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JAMA. 1903;XLI(15):912-913. doi:10.1001/jama.1903.02490340020006.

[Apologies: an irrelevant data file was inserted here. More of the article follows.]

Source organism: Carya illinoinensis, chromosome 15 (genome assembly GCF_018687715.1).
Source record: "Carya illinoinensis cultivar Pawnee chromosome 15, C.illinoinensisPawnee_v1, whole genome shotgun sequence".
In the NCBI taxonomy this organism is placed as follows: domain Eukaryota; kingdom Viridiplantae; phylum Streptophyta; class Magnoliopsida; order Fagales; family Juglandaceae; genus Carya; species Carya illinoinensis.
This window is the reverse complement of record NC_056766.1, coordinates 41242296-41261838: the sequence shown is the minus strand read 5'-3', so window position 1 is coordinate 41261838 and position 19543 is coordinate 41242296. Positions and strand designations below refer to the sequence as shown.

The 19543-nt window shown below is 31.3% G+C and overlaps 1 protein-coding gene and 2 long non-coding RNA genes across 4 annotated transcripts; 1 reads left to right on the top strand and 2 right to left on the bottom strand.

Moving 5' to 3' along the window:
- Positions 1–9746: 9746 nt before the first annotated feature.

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Bacterial and other toxins have proved to be of so complex a nature and subject to such alterations that a group of terms relating to them has developed. These terms are not devoid of confusion, owing to their multiplicity and similarity. The word toxin has come to have a limited and technical application. Ehrlich has concluded that it should be applied to those poisonous products of vegetable or animal metabolism by immunization with which one is able to obtain a specific antitoxin. Diphtheria and tetanus toxin, abrin, ricin, etc., are examples of the former, and snake poison of the latter. Toxins must also have a definite structure, that is to say, a haptophorous group by which they link themselves to cells and substances derived from cells, especially antitoxin, and a toxophorous group. This definition, then, excludes such poisonous substances as the vegetable alkaloids, as strychnin and morphin, and poisonous minerals,


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